Some might say wearable tech is already the next big thing, and looking at the figures that certainly seems to be the case. Approximately $350m was invested in wearable tech in Q2 2015[1] and in Western Europe there are approximately 19.5m wearable devices in circulation.[2]

Currently the growth in wearable tech is being fuelled by smartwatches and fitness trackers, but the possibilities are much greater than this:

  • Google has developed a smart contact lens prototype for monitoring blood glucose levels (for diabetes sufferers) via a person’s tears
  • Companies such as Ringly sell jewellery that notifies you of smartphone messages and alerts
  • Smart clothing involves having clothes made to measure by companies such as Like a Glove which send the measurements to an app so you can make your order online

There are some exciting ideas in here which could change the way we shop, interact and even improve our health.

But will it deliver on its potential?

Having recently got a smartwatch myself, I have to say I’m not that impressed with it.

Everyone is very interested and excited when they see it. It’s useful for checking emails on the go between meetings without having my head buried in my phone, and tracking my fitness/steps is useful. However, it still relies on my phone, as do many of the applications of wearable tech. For me that is where it falls down. The smartphone is something that works on its own; I don’t have to carry a desktop around with me for it to work. Much of the wearable tech currently available is dependent on something else, and you have to ask if the add-on of making wearable versions is actually necessary.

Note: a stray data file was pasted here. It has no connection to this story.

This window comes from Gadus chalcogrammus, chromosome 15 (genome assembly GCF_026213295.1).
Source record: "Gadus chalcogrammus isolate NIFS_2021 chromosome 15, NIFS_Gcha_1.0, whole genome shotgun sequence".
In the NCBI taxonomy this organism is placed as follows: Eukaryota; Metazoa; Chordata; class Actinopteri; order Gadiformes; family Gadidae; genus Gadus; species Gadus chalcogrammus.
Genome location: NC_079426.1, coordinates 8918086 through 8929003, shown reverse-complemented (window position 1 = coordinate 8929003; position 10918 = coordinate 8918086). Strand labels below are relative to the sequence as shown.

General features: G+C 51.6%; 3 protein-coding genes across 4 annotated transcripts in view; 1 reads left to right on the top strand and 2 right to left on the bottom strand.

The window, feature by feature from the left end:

It rather calls to mind the Gartner Hype Cycle.


A new technology triggers a flood of activity, followed by a lot of hype and excitement, but very little of it aligns with our actual needs. Does it solve a problem or make something better? Out of that disillusionment, though, we gradually reach enlightenment, as someone comes along and does something different with that original piece of tech. That is when it becomes productive.

Wearable tech could be great, but there are a few more things to crack first: the use of it needs to be seamless and not dependent on another device, and to be more sensitive to the fact that anything which is wearable is highly personable and may not be worn all the time.

What does this mean for marketers?

One thing we can anticipate is that at some point users will be seeing your adverts on a wearable device. The intent, need and experience offered here will need to be specific to that environment, platform and context, even more so than we have achieved using mobile today.

Given the personalised nature of this and the move in digital towards the use of ad blockers, highly tailored and targeting messaging will have to be the norm from the outset. With the potential customer having even greater control over what and how they see marketing messages, getting personal while being genuinely useful so as to not invade privacy will be the mantra here. There are lots of things marketers can start doing now to get ahead: analysis of your CRM, segmenting your audience, building personas and creating those targeted messages. Not only will this help your existing digital campaigns but it means when wearable is ready, you can be first out of the starting blocks.

[1] CB insights 2015

[2] Cisco 2015